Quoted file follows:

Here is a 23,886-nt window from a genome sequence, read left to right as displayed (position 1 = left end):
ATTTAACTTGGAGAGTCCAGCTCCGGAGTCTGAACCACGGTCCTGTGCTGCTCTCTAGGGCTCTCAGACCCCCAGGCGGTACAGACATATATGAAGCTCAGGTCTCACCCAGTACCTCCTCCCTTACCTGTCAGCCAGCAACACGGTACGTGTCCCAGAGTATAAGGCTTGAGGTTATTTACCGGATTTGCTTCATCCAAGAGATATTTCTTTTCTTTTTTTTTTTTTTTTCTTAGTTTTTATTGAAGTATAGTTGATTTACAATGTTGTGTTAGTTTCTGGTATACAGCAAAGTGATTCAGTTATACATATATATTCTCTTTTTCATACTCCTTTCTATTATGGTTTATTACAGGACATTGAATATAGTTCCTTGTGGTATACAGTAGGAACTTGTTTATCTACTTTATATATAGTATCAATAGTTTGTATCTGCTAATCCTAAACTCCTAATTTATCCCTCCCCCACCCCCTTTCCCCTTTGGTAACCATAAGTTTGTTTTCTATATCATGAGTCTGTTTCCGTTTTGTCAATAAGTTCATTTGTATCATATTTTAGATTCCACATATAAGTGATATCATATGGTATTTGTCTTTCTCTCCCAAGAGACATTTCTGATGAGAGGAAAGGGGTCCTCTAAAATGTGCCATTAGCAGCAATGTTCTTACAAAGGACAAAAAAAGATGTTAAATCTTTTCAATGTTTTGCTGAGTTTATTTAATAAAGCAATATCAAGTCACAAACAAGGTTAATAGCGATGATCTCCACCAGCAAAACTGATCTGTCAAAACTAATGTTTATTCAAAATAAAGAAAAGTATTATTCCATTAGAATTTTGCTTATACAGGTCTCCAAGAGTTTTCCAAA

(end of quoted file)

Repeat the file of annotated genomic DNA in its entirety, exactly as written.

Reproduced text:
Here is a 23,886-nt window from a genome sequence, read left to right as displayed (position 1 = left end):
ATTTAACTTGGAGAGTCCAGCTCCGGAGTCTGAACCACGGTCCTGTGCTGCTCTCTAGGGCTCTCAGACCCCCAGGCGGTACAGACATATATGAAGCTCAGGTCTCACCCAGTACCTCCTCCCTTACCTGTCAGCCAGCAACACGGTACGTGTCCCAGAGTATAAGGCTTGAGGTTATTTACCGGATTTGCTTCATCCAAGAGATATTTCTTTTCTTTTTTTTTTTTTTTTCTTAGTTTTTATTGAAGTATAGTTGATTTACAATGTTGTGTTAGTTTCTGGTATACAGCAAAGTGATTCAGTTATACATATATATTCTCTTTTTCATACTCCTTTCTATTATGGTTTATTACAGGACATTGAATATAGTTCCTTGTGGTATACAGTAGGAACTTGTTTATCTACTTTATATATAGTATCAATAGTTTGTATCTGCTAATCCTAAACTCCTAATTTATCCCTCCCCCACCCCCTTTCCCCTTTGGTAACCATAAGTTTGTTTTCTATATCATGAGTCTGTTTCCGTTTTGTCAATAAGTTCATTTGTATCATATTTTAGATTCCACATATAAGTGATATCATATGGTATTTGTCTTTCTCTCCCAAGAGACATTTCTGATGAGAGGAAAGGGGTCCTCTAAAATGTGCCATTAGCAGCAATGTTCTTACAAAGGACAAAAAAAGATGTTAAATCTTTTCAATGTTTTGCTGAGTTTATTTAATAAAGCAATATCAAGTCACAAACAAGGTTAATAGCGATGATCTCCACCAGCAAAACTGATCTGTCAAAACTAATGTTTATTCAAAATAAAGAAAAGTATTATTCCATTAGAATTTTGCTTATACAGGTCTCCAAGAGTTTTCCAAA